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Elizabeth Hollis King, 97, of Hamilton, Mont. died Monday, April 4, 2011, at Marcus Daly Hospice in Hamilton. She was born Nov. 13, 1913, in Albuquerque, N.M., to Arthur C. Hollis and Mabel Gardiner Hollis. Her parents and grandparents were from Hartford City, Ind. and her parents, older brother and sister had moved to the dry Albuquerque climate for her mother to recover from tuberculosis. Elizabethâ€™s grandmother and grandfather, both medical doctors, would go back and forth from Indiana to New Mexico to oversee the recovery of their daughter-in-law. During that time Elizabethâ€™s father helped build the post office complete with gun turrets on the roof, protection from frequent raids as New Mexico was not yet a state. They remained in Albuquerque after her mother regained her health at which time Elizabeth was born. New Mexico didnâ€™t gain statehood until the year prior to her birth.
The family moved back to Hartford City where two more sisters were born. All five children helped their parents with the family grocery store and lived in quarters above. The sisters would at times accompany their brother who, with a horse and wagon, delivered groceries to some of their customers. She remembered the end of prohibition when the grocery sold the first beer in town. It was placed in horse troughs filled with ice. Family members took turns pushing the keys on the old cash register until their fingers were blistered.
Elizabeth began taking violin lessons, eventually becoming so accomplished that her high school sophomore year was spent in Santa Barbara, Calif., living with an aunt and studying with a violin instructor for advanced students. She was a lovely red-head with curly hair and her aunt was very worried about the close proximity of the naval base and the sailors who would undoubtedly notice her.
Wanting to become an elementary teacher after high school, Elizabeth was admitted to Ball State Teachers College in Muncie, now Ball State University. She was a member of Alpha Chi Sorority. At that time elementary teaching certificates required only two years so after graduation she entered her career and her love of teaching reading began.
Within a few years she was reintroduced to a young man who had also graduated from Ball State. They had known each other briefly and casually in college but now their relationship became one of love and respect. Elizabeth and Herschell Leland King were married on Christmas Day, 1937, in her family home under an arbor built by her father. This was a true union of their lives and souls which would span nearly 70 years until Herschâ€™s death in 2006. At the time of their marriage, a single female teacher had to resign when she married because she would then have a husband to support her. This vacated her position for a man or perhaps another single woman.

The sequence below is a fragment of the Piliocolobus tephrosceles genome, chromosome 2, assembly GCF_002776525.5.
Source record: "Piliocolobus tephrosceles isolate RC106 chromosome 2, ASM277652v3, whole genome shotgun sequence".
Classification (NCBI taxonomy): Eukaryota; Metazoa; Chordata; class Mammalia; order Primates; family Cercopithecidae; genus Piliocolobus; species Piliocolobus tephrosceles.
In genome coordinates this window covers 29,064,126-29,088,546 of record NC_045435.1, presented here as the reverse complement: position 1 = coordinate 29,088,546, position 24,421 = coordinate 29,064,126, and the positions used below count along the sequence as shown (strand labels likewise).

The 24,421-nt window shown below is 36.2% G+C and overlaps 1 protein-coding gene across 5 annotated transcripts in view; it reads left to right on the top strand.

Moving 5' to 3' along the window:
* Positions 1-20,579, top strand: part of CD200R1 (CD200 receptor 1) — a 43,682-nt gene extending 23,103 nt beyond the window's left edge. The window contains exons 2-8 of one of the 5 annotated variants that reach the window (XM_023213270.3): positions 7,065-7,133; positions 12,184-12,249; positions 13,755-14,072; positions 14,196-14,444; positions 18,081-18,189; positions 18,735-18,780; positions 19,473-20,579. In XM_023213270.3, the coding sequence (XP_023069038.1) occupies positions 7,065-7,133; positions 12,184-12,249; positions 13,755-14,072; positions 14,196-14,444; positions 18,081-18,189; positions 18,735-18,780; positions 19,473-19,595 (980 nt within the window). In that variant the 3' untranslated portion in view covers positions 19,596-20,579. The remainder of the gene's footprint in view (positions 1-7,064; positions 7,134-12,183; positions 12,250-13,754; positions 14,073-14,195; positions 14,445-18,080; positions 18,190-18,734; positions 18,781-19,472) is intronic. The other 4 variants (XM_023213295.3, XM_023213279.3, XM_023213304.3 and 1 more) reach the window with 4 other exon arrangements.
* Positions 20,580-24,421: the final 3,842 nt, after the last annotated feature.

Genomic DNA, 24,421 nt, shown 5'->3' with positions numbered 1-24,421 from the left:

Elizabeth and Hersch had a daughter and a son and when the children were both in school, Elizabeth began teaching again. The family lived in Columbia City.
By then a four-year degree for elementary teachers was required, and even though she had a family and was teaching kindergarten in two different schools, one in the morning and another in the afternoon, she began classes to meet requirements for two more years of college. She went evenings, weekends, and summers, not only finishing her B.S. degree but continued classes completing her masterâ€™s degree. Later in her career she taught second grade and was deemed a master teacher in her school district. She loved children and she loved teaching.
Elizabeth and Hersch both retired from teaching in Indiana and moved to Butte, Mont. in 1976. After living in Butte for three years they moved to Hamilton. They enjoyed traveling and being together. Elizabeth enjoyed cooking, reading, knitting, walking, and was sharp mentally throughout her life. She kept informed and could discuss anything intelligently from world events to sports, often injecting her quiet, subtle sense of humor. Accepting the journey of aging with grace and dignity, she touched lives with her sweetness, her optimism and her consideration for others. The center of her universe was her family and all felt her selfless devotion to them.
She is survived by her daughter, Judith (Lee) Yockey; son, Tom (Diane) King; grandchildren, Greg (Amy) Yockey, Chris (Kristen) King and Kelly (Jon Zogg) King; and seven great-grandchildren, Kyle, Ryan, Megan, Kellen and Quinn Yockey, and Claire and Davis King.
Elizabeth was preceded in death by her husband, Herschell Leland King; grandson, Lt. Colonel David Leland Yockey; brother, Samuel Hollis; and sisters, Helen Tidd, Kathryn Dee and Aldah Robbins.
At her request there will be no service. Arrangements are under the care of the Daly-Leach Chapel in Hamilton. Condolences may be left for the family at www.dalyleachchapel.com.
In lieu of flowers, memorials may be sent to either Marcus Daly Hospice or Marcus Daly Hospital Foundation at 1200 Westwood Dr., Hamilton, MT 59840.